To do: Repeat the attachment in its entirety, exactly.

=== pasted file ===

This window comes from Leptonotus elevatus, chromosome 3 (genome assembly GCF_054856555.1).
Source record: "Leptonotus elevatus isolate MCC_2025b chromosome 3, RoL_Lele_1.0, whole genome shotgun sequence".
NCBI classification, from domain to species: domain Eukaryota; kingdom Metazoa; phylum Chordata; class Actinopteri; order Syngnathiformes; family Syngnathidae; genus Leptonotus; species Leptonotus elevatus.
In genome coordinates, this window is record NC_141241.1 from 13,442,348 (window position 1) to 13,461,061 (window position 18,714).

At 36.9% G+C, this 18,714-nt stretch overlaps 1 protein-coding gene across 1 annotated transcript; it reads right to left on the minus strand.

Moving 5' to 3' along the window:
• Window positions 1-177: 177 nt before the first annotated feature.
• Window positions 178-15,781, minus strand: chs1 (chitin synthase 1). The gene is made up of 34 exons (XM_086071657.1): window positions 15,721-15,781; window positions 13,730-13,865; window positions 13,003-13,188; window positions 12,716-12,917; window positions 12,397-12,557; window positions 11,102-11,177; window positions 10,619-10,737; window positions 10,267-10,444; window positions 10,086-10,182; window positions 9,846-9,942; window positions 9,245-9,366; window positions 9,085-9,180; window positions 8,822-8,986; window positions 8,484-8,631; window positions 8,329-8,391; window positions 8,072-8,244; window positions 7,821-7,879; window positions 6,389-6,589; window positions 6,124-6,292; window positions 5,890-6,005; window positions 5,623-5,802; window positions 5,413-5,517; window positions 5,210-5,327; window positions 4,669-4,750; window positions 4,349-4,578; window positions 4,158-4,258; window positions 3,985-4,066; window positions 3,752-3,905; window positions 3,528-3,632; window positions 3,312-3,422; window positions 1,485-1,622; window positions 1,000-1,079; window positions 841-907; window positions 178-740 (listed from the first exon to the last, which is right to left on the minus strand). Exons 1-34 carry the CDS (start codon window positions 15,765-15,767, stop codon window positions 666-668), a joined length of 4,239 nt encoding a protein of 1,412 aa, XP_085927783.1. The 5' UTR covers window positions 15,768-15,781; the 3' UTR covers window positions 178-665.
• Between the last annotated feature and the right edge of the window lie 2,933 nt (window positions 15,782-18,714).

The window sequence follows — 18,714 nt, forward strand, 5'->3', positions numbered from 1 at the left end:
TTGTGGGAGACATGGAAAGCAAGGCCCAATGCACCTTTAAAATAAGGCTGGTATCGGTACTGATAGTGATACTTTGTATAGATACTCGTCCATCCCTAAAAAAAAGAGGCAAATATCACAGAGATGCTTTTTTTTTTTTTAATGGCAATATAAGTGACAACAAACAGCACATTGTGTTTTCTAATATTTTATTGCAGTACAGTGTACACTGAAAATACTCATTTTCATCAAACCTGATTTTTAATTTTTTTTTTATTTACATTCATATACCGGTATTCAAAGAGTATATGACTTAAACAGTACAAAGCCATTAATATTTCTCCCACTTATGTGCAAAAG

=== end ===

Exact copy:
This window comes from Leptonotus elevatus, chromosome 3 (genome assembly GCF_054856555.1).
Source record: "Leptonotus elevatus isolate MCC_2025b chromosome 3, RoL_Lele_1.0, whole genome shotgun sequence".
NCBI classification, from domain to species: domain Eukaryota; kingdom Metazoa; phylum Chordata; class Actinopteri; order Syngnathiformes; family Syngnathidae; genus Leptonotus; species Leptonotus elevatus.
In genome coordinates, this window is record NC_141241.1 from 13,442,348 (window position 1) to 13,461,061 (window position 18,714).

At 36.9% G+C, this 18,714-nt stretch overlaps 1 protein-coding gene across 1 annotated transcript; it reads right to left on the minus strand.

Moving 5' to 3' along the window:
• Window positions 1-177: 177 nt before the first annotated feature.
• Window positions 178-15,781, minus strand: chs1 (chitin synthase 1). The gene is made up of 34 exons (XM_086071657.1): window positions 15,721-15,781; window positions 13,730-13,865; window positions 13,003-13,188; window positions 12,716-12,917; window positions 12,397-12,557; window positions 11,102-11,177; window positions 10,619-10,737; window positions 10,267-10,444; window positions 10,086-10,182; window positions 9,846-9,942; window positions 9,245-9,366; window positions 9,085-9,180; window positions 8,822-8,986; window positions 8,484-8,631; window positions 8,329-8,391; window positions 8,072-8,244; window positions 7,821-7,879; window positions 6,389-6,589; window positions 6,124-6,292; window positions 5,890-6,005; window positions 5,623-5,802; window positions 5,413-5,517; window positions 5,210-5,327; window positions 4,669-4,750; window positions 4,349-4,578; window positions 4,158-4,258; window positions 3,985-4,066; window positions 3,752-3,905; window positions 3,528-3,632; window positions 3,312-3,422; window positions 1,485-1,622; window positions 1,000-1,079; window positions 841-907; window positions 178-740 (listed from the first exon to the last, which is right to left on the minus strand). Exons 1-34 carry the CDS (start codon window positions 15,765-15,767, stop codon window positions 666-668), a joined length of 4,239 nt encoding a protein of 1,412 aa, XP_085927783.1. The 5' UTR covers window positions 15,768-15,781; the 3' UTR covers window positions 178-665.
• Between the last annotated feature and the right edge of the window lie 2,933 nt (window positions 15,782-18,714).

The window sequence follows — 18,714 nt, forward strand, 5'->3', positions numbered from 1 at the left end:
TTGTGGGAGACATGGAAAGCAAGGCCCAATGCACCTTTAAAATAAGGCTGGTATCGGTACTGATAGTGATACTTTGTATAGATACTCGTCCATCCCTAAAAAAAAGAGGCAAATATCACAGAGATGCTTTTTTTTTTTTTAATGGCAATATAAGTGACAACAAACAGCACATTGTGTTTTCTAATATTTTATTGCAGTACAGTGTACACTGAAAATACTCATTTTCATCAAACCTGATTTTTAATTTTTTTTTTATTTACATTCATATACCGGTATTCAAAGAGTATATGACTTAAACAGTACAAAGCCATTAATATTTCTCCCACTTATGTGCAAAAG